May 2, 2014
This collection of literary/historical essays, written 1970-2010, covers political subjects as diverse as 17th Century Quaker persecution history, the social impact of Malthus, the self-emancipation of English women, Eleanor Rathbone on the human rights of girls and German women’s resistance to Hitler. The more literary subjects include the social thinking of the English Romantics, Dickens’ Great Expectations, Simone Weil’s great essays attacking militarism and Virginia Woolf’s opposition to the State — as well as contemporary American women poets on the problem of war. But despite all its diversity, this collection has one unifying theme — the necessity for resistance, for ‘thinking against the current’, as Virginia Woolf wrote in ‘Thoughts on Peace in an Air-raid’. The torch of resistance to oppression and militarism is shown to have been continuously handed on through the generations from the seventeenth century to our own day by men and women who had the courage, at whatever personal cost, to ‘fight with the mind’. This book of passionate, lively essays is not merely a treasure trove for biographical researchers; it is also strengthening medicine, introducing us to unfamiliar forebears who can help us in our current struggle for a better world. As Simone Weil said: “We can find something better than ourselves in the past”.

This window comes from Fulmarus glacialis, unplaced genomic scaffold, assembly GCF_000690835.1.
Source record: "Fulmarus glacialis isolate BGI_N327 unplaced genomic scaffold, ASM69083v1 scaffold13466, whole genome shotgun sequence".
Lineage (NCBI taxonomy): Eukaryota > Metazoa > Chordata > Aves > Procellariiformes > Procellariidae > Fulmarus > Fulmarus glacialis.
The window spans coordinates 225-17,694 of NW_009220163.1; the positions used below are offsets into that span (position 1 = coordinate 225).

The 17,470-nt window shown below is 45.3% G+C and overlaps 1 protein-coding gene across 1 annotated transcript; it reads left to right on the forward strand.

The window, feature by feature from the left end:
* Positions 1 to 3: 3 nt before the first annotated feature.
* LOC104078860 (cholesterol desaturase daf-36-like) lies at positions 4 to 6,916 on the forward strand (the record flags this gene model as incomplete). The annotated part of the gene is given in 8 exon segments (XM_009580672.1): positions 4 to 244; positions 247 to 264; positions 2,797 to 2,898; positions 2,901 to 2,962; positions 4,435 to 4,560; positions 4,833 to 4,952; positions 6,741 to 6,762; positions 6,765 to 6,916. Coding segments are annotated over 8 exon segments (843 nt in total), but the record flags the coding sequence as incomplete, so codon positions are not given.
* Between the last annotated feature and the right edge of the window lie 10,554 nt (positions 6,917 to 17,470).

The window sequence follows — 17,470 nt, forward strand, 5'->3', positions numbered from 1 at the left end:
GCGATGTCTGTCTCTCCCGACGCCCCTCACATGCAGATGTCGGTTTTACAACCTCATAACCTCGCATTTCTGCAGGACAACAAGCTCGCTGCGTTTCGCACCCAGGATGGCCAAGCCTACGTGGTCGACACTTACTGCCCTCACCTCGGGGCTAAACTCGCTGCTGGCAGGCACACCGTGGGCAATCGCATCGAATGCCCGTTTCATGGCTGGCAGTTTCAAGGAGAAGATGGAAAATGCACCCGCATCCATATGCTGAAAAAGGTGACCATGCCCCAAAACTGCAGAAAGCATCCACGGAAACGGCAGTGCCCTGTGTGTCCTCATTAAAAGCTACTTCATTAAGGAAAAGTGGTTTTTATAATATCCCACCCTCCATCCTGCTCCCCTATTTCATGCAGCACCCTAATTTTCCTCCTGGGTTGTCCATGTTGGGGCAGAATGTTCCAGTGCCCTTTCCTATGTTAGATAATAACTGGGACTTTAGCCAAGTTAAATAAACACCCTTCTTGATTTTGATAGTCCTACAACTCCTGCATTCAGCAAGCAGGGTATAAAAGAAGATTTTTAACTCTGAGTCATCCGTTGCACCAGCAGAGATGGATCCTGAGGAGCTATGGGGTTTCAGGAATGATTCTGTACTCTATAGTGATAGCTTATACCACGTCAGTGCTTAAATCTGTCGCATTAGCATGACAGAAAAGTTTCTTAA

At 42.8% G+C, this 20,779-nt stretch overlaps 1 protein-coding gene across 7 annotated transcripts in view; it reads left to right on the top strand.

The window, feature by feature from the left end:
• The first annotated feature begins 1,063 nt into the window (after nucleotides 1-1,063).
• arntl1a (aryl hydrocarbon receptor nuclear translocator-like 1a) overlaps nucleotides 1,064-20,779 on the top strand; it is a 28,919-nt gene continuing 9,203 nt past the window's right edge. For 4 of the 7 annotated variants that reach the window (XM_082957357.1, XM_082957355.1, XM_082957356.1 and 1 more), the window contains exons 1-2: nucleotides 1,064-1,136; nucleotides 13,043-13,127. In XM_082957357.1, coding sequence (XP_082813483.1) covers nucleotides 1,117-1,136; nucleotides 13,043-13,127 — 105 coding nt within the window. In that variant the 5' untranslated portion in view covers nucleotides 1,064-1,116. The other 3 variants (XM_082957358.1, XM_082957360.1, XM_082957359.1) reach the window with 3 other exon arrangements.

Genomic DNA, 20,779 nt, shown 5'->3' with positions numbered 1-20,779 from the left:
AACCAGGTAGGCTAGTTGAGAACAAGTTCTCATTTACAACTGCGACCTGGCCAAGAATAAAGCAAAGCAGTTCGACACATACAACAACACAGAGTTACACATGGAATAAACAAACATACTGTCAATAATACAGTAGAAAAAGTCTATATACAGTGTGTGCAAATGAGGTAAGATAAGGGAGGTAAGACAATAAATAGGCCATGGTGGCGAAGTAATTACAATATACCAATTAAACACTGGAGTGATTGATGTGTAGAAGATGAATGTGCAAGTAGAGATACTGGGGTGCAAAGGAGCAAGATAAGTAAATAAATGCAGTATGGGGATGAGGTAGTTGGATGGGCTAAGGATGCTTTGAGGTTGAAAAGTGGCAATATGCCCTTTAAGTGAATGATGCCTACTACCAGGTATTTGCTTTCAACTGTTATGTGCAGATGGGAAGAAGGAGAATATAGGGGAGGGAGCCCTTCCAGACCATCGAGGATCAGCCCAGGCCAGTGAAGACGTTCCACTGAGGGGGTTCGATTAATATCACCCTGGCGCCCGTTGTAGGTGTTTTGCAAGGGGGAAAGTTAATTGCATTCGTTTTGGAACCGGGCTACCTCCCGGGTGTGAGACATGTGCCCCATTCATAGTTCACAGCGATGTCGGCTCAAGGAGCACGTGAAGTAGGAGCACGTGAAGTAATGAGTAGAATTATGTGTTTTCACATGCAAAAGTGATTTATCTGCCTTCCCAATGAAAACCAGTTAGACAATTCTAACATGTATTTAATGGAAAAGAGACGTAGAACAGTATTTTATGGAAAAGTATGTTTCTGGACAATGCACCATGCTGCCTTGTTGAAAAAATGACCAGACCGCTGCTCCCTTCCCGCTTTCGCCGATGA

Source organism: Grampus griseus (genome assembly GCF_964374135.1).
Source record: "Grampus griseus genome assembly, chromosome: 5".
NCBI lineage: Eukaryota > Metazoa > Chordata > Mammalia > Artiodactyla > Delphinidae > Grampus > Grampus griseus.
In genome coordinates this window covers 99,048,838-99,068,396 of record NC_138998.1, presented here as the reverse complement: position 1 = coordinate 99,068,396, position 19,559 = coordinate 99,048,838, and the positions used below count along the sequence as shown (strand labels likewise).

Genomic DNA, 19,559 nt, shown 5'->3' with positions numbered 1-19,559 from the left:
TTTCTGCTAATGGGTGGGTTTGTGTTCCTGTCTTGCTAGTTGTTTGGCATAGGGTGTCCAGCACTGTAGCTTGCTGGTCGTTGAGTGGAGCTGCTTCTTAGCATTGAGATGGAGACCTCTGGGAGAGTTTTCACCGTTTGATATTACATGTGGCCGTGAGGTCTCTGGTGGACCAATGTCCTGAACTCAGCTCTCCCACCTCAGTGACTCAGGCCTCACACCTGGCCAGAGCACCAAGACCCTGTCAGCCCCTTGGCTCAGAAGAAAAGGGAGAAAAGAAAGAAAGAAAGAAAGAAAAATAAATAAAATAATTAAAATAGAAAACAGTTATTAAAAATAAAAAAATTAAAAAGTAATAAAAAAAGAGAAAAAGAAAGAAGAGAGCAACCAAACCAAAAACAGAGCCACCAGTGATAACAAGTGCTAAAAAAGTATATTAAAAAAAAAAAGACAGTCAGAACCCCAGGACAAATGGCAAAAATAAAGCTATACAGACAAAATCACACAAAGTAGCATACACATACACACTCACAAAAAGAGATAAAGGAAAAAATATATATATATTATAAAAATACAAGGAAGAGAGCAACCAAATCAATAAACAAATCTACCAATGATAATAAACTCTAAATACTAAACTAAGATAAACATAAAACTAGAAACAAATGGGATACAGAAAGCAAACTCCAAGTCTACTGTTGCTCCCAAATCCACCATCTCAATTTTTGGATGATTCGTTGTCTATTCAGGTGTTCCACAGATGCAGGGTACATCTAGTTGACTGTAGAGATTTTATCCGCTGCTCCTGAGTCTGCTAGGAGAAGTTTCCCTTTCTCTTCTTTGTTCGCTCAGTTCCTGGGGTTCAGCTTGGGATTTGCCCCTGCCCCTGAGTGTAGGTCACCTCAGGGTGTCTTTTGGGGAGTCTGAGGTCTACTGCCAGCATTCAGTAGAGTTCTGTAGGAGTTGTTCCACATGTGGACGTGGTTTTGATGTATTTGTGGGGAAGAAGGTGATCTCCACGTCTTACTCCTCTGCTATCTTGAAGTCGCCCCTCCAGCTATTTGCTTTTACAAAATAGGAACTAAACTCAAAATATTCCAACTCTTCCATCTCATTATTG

Sussex Academic Press (UK) – published September 2013
Author: Sybil Oldfield
We are delighted to announce that Lincoln Green will be reviewing this text at the Central.